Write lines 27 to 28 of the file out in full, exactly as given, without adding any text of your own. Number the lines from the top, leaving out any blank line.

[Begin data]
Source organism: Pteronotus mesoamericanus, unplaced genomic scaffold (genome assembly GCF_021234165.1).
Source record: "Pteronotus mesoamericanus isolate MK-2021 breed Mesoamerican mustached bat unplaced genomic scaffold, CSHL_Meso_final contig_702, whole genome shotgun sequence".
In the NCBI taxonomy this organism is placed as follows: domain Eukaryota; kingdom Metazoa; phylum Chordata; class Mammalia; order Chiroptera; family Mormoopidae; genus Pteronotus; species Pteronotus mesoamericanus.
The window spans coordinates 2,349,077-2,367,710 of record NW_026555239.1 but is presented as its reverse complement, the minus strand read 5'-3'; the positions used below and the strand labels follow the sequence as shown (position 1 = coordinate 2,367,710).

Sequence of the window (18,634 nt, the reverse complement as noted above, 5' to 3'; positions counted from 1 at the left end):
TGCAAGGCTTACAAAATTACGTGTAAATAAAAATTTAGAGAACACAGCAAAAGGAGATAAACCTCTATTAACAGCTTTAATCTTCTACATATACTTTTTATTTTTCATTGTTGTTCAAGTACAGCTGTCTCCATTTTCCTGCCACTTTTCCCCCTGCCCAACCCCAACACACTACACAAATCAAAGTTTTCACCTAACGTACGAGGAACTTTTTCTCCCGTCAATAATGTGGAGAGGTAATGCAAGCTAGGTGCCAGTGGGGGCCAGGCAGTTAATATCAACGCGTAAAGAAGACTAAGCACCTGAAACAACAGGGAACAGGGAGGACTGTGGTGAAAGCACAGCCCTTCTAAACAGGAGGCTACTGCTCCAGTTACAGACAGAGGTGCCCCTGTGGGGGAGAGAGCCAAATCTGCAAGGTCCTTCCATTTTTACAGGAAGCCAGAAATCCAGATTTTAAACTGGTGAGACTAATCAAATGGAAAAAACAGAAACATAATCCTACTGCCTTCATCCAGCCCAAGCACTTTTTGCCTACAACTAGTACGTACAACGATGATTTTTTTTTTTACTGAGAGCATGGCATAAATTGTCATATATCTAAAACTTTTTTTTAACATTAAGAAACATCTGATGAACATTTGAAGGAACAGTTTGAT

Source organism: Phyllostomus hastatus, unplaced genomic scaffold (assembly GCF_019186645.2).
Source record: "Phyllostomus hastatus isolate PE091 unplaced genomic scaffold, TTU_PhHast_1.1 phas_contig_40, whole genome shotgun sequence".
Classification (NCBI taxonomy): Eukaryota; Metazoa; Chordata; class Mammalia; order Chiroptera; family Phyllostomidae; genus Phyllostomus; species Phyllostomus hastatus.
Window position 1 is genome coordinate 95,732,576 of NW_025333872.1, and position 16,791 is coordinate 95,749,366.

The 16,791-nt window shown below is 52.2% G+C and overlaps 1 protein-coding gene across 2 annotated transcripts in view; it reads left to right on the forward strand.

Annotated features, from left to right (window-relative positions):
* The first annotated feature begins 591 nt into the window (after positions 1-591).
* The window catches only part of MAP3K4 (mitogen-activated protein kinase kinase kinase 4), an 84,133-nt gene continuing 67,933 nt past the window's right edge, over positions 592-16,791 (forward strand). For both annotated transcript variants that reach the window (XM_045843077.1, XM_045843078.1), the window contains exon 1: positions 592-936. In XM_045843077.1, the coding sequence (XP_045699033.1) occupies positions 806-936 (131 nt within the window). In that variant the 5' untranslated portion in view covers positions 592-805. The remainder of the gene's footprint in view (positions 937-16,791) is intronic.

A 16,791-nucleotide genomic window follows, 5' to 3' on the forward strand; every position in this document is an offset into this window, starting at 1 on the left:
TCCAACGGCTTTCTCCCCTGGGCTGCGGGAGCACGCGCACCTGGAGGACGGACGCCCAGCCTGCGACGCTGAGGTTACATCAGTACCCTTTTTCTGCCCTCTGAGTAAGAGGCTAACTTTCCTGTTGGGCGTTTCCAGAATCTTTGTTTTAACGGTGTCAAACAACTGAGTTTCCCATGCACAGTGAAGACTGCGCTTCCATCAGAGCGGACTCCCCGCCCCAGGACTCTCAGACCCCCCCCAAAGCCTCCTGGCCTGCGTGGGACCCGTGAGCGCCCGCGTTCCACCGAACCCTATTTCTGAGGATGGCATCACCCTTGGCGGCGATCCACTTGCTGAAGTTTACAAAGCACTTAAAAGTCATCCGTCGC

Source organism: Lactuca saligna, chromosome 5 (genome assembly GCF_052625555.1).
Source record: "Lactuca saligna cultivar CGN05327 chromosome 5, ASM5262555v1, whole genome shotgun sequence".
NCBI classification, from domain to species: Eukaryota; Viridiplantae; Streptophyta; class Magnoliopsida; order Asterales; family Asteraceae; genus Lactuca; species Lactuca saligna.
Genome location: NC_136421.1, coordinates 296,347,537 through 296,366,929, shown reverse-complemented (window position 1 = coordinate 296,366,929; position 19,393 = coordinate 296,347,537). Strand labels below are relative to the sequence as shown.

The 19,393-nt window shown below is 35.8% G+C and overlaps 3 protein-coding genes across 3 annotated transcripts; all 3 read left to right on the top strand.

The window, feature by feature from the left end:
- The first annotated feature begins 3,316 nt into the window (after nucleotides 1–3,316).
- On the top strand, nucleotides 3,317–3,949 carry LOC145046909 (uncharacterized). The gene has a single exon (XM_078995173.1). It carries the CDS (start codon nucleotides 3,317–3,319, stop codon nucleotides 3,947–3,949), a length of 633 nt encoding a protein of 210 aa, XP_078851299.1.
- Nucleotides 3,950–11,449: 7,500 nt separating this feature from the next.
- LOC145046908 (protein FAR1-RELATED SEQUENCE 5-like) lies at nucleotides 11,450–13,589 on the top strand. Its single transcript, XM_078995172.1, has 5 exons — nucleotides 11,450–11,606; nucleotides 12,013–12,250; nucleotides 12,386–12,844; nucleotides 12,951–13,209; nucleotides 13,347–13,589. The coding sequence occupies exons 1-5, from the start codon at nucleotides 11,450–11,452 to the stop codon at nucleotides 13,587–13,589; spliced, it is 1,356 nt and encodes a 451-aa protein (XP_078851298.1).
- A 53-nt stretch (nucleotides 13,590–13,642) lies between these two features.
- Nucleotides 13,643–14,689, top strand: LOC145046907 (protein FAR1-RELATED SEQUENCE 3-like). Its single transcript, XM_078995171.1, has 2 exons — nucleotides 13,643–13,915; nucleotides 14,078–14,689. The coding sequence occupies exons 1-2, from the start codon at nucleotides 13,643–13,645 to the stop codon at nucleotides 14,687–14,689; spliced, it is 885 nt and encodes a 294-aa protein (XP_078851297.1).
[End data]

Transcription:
- A 53-nt stretch (nucleotides 13,590–13,642) lies between these two features.
- Nucleotides 13,643–14,689, top strand: LOC145046907 (protein FAR1-RELATED SEQUENCE 3-like). Its single transcript, XM_078995171.1, has 2 exons — nucleotides 13,643–13,915; nucleotides 14,078–14,689. The coding sequence occupies exons 1-2, from the start codon at nucleotides 13,643–13,645 to the stop codon at nucleotides 14,687–14,689; spliced, it is 885 nt and encodes a 294-aa protein (XP_078851297.1).